U.S. Defense Secretary Leon Panetta said nobody was going to attack the United States and get away with it.


"We have made a commitment that we're going to go after al Qaeda wherever they are and wherever they try to hide," he said during a visit to London. "We have done that obviously in Afghanistan, Pakistan, we've done it in Somalia, in Yemen and we will do it in North Africa as well."


Earlier on Saturday, Algerian special forces found 15 unidentified burned bodies at the plant, a source told Reuters.


Mauritanian news agencies identified the field commander of the group that attacked the plant as Nigeri, a fighter from one of the Arab tribes in Niger who had joined the Algerian Salafist Group for Preaching and Combat (GSPC) in early-2005.


That group eventually joined up with al Qaeda to become Al Qaeda in the Islamic Maghreb (AQIM). It and allied groups are the targets of the French military operation in Mali.


The news agencies described him as "one of the closest people" to Belmokhtar, who fought in Afghanistan and then in Algeria's civil war of the 1990s. Nigeri was known as a man for "difficult missions", having carried out attacks in Mauritania, Mali and Niger.


NO NEGOTIATION


Britain, Japan and other countries have expressed irritation that the Algerian army assault was ordered without consultation.


But French President Francois Hollande said the Algerian military's response seemed to have been the best option given that negotiation was not possible.


"When you have people taken hostage in such large number by terrorists with such cold determination and ready to kill those hostages - as they did - Algeria has an approach which to me, as I see it, is the most appropriate because there could be no negotiation," Hollande said.


The apparent ease with which the fighters swooped in from the dunes to take control of an important energy facility, which produces some 10 percent of the natural gas on which Algeria depends for its export income, has raised questions over the country's outwardly tough security measures.


Algerian officials said the attackers may have had inside help from among the hundreds of Algerians employed at the site.


Security in the half-dozen countries around the Sahara desert has long been a preoccupation of the West. Smugglers and militants have earned millions in ransom from kidnappings.


The most powerful Islamist groups operating in the Sahara were severely weakened by Algeria's secularist military in the civil war in the 1990s. But in the past two years the regional wing of al Qaeda gained fighters and arms as a result of the civil war in Libya, when arsenals were looted from Muammar Gaddafi's army.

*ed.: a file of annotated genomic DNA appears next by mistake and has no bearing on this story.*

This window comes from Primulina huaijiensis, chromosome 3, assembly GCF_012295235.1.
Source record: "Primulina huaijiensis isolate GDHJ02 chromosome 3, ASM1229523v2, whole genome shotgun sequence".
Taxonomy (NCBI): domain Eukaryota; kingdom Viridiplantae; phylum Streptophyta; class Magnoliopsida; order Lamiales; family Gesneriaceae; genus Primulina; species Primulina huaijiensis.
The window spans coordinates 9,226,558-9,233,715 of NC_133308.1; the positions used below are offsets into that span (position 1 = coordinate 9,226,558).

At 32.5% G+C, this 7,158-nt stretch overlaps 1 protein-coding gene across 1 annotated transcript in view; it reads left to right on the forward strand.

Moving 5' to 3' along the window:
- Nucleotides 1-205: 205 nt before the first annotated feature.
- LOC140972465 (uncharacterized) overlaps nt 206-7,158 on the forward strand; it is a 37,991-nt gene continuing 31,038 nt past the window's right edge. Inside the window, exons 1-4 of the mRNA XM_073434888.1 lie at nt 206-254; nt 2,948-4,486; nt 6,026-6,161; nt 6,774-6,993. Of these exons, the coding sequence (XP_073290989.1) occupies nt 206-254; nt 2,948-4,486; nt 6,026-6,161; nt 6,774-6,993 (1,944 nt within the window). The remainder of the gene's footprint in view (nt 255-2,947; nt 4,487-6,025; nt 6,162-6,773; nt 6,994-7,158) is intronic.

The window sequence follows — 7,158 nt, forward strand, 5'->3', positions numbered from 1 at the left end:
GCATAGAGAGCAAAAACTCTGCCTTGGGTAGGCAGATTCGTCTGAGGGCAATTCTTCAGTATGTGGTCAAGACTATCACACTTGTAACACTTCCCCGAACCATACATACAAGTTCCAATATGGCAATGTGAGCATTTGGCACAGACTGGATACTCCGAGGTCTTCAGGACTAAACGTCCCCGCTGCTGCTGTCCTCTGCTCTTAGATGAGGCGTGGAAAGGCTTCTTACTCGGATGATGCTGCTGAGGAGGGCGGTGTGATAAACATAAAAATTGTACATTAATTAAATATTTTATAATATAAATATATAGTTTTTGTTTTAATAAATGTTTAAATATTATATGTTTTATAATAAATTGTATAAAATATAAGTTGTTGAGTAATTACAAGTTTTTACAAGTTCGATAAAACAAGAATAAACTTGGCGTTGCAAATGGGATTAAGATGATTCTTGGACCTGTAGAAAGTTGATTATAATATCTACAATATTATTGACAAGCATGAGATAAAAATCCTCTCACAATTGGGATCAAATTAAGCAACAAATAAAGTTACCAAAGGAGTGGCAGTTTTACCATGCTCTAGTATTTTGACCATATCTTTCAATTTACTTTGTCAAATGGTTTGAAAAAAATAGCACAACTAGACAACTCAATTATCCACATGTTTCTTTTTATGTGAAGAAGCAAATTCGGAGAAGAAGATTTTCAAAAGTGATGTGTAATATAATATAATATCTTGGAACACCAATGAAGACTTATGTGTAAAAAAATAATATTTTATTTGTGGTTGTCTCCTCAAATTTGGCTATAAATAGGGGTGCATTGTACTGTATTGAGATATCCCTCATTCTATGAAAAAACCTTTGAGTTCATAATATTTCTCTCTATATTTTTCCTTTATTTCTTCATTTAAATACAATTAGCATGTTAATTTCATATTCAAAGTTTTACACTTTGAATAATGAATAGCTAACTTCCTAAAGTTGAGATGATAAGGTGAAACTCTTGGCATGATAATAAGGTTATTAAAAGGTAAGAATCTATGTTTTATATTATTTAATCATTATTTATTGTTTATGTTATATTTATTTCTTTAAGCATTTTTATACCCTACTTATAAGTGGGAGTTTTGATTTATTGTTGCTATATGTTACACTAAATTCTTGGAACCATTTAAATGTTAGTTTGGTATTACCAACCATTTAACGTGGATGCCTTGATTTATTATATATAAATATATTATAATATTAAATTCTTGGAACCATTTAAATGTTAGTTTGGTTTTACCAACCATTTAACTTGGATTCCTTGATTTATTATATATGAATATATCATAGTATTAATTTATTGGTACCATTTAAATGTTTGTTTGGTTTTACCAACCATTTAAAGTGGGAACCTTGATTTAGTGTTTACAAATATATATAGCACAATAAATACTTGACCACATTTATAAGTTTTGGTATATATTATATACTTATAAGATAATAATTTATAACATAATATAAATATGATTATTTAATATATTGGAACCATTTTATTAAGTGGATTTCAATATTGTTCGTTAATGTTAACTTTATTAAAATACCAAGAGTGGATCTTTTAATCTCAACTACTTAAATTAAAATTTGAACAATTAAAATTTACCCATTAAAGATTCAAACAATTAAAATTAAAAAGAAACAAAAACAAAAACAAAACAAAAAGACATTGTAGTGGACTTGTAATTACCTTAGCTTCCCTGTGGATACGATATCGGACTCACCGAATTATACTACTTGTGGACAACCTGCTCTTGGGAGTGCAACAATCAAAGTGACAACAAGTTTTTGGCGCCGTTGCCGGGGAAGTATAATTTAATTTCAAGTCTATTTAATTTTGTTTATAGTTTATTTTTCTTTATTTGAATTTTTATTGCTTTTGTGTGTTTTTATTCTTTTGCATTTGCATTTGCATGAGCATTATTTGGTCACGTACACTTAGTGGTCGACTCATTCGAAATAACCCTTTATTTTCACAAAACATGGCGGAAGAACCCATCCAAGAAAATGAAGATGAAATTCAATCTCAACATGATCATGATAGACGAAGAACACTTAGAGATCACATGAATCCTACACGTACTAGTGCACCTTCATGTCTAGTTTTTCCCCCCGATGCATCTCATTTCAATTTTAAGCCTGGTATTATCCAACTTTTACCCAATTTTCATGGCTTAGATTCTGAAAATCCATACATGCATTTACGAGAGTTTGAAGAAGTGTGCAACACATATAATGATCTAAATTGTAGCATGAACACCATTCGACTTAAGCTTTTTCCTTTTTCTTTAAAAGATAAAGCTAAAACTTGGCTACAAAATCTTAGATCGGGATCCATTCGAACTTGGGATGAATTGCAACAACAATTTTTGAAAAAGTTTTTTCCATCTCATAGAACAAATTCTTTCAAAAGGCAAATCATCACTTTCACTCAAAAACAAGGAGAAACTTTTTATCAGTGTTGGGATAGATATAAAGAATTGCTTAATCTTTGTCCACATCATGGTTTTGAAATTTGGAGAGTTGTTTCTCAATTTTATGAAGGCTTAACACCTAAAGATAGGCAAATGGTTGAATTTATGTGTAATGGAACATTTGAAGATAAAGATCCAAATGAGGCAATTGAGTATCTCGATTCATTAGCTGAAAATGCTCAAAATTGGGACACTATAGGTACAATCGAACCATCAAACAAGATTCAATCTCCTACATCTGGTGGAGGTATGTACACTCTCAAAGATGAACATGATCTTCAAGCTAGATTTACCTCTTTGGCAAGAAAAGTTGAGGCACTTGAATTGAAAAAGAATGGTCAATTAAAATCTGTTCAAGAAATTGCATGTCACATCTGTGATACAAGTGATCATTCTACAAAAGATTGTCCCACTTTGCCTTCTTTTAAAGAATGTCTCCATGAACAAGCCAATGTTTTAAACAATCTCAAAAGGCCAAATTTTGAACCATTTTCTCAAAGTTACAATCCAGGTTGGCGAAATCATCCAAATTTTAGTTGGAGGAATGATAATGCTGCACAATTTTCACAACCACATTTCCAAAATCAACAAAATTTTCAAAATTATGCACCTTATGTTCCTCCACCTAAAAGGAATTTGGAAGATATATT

(Additional reporting by Balazs Koranyi in Oslo, Estelle Shirbon and David Alexander in London, Brian Love in Paris; Writing by Giles Elgood and Myra MacDonald)



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Wall Street Week Ahead: Earnings, money flows to push stocks higher

NEW YORK (Reuters) - With earnings momentum on the rise, the S&P 500 seems to have few hurdles ahead as it continues to power higher, its all-time high a not-so-distant goal.


The U.S. equity benchmark closed the week at a fresh five-year high on strong housing and labor market data and a string of earnings that beat lowered expectations.


Sector indexes in transportation <.djt>, banks <.bkx> and housing <.hgx> this week hit historic or multiyear highs as well.


Michael Yoshikami, chief executive at Destination Wealth Management in Walnut Creek, California, said the key earnings to watch for next week will come from cyclical companies. United Technologies reports on Wednesday while Honeywell is due to report Friday.


"Those kind of numbers will tell you the trajectory the economy is taking," Yoshikami said.


Major technology companies also report next week, but the bar for the sector has been lowered even further.


Chipmakers like Advanced Micro Devices , which is due Tuesday, are expected to underperform as PC sales shrink. AMD shares fell more than 10 percent Friday after disappointing results from its larger competitor, Intel . Still, a chipmaker sector index <.sox> posted its highest weekly close since last April.


Following a recent underperformance, an upside surprise from Apple on Wednesday could trigger a return to the stock from many investors who had abandoned ship.


Other major companies reporting next week include Google , IBM , Johnson & Johnson and DuPont on Tuesday, Microsoft and 3M on Thursday and Procter & Gamble on Friday.


CASH POURING IN, HOUSING DATA COULD HELP


Perhaps the strongest support for equities will come from the flow of cash from fixed income funds to stocks.


The recent piling into stock funds -- $11.3 billion in the past two weeks, the most since 2000 -- indicates a riskier approach to investing from retail investors looking for yield.